You'll also need to estimate your expenses going forward—refrain from underestimating them as we've often seen people do. Auto repairs or home improvements can throw your budget for a loop.
Having a clear financial picture may be challenging if one spouse has ceded control of the parties' finances to their partner. That means one spouse is in the dark about their basic finances: what bank accounts they have, where they invest, their retirement assets and so on. It's important to educate yourself on the marital estate; this only helps you (and your attorney) as the case progresses.
A lack of basic knowledge about your assets and debts could be an issue in the divorce because if you're unsure about your finances, your attorney may be trying to gather information about the marital estate from your former partner or may have to conduct additional discovery to make sure everything is properly captured. This could lead to increased legal fees.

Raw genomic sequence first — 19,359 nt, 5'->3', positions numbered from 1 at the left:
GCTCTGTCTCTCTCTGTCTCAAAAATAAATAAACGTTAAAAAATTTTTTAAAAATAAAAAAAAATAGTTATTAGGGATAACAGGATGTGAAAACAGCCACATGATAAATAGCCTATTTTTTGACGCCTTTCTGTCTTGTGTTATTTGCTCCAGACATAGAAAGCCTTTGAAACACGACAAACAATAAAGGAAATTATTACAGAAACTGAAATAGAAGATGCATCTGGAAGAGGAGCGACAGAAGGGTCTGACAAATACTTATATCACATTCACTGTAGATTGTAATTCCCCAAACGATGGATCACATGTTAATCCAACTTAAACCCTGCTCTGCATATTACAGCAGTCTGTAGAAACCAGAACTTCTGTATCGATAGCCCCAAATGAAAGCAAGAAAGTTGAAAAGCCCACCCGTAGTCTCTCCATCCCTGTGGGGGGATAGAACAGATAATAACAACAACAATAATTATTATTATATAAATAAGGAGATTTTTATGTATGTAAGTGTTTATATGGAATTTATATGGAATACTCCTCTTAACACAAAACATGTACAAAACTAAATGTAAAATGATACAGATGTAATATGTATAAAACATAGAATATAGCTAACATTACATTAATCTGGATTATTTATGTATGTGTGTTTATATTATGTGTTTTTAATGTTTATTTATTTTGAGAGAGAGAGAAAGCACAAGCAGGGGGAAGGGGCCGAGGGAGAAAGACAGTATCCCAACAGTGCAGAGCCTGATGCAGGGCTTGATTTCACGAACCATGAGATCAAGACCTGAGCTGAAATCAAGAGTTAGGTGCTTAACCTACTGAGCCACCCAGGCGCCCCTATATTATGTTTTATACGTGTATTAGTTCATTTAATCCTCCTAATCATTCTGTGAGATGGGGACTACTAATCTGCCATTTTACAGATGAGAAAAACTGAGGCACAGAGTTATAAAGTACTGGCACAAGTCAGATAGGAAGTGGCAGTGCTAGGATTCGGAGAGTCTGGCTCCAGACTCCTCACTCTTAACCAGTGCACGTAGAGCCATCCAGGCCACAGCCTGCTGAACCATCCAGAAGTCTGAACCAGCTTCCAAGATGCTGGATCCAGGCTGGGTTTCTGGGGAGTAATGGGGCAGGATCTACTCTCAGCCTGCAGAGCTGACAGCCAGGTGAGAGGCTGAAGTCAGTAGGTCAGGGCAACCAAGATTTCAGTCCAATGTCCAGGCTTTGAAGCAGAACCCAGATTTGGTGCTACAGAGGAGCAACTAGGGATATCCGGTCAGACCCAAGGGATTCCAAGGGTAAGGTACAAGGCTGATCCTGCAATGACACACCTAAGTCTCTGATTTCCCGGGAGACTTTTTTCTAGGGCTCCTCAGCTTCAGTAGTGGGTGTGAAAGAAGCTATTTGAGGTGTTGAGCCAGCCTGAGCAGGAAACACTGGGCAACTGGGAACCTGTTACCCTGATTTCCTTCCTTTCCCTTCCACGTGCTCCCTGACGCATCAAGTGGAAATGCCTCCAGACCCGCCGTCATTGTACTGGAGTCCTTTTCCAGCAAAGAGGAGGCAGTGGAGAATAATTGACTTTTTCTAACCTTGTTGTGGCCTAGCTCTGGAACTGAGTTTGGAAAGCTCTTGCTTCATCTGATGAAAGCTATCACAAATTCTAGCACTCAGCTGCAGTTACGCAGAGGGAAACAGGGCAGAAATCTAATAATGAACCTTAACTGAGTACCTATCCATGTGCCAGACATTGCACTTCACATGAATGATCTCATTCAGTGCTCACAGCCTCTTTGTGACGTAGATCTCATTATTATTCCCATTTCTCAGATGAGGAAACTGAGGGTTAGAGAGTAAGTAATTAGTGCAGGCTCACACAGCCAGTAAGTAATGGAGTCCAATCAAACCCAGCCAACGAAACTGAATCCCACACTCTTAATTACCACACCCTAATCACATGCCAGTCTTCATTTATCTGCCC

Finally, if you didn't work or deferred career opportunities during the marriage, you'll need a plan to support yourself going forward. You may be eligible for alimony depending on the facts and circumstances of your case. Frankly, most people can't live solely on the alimony they receive, so talking to a career counselor is a good idea. Plan to do this as soon as possible because then your attorney can incorporate retraining or educational plans into the alimony calculation.
Your Family Home
If you’re the partner who retains the family home after the divorce, this often involves a buy-out of the other person's equity, so be sure you can handle that increased mortgage. In addition, consider whether it’ll be more of a drain on your finances to handle upkeep, property taxes and other repairs.
Much of an older couple’s money is often tied up in their real estate. Some people choose to remain in the home if there are still children living with them, but finances are important to consider for long-term impacts on your quality of life.
Your Health Insurance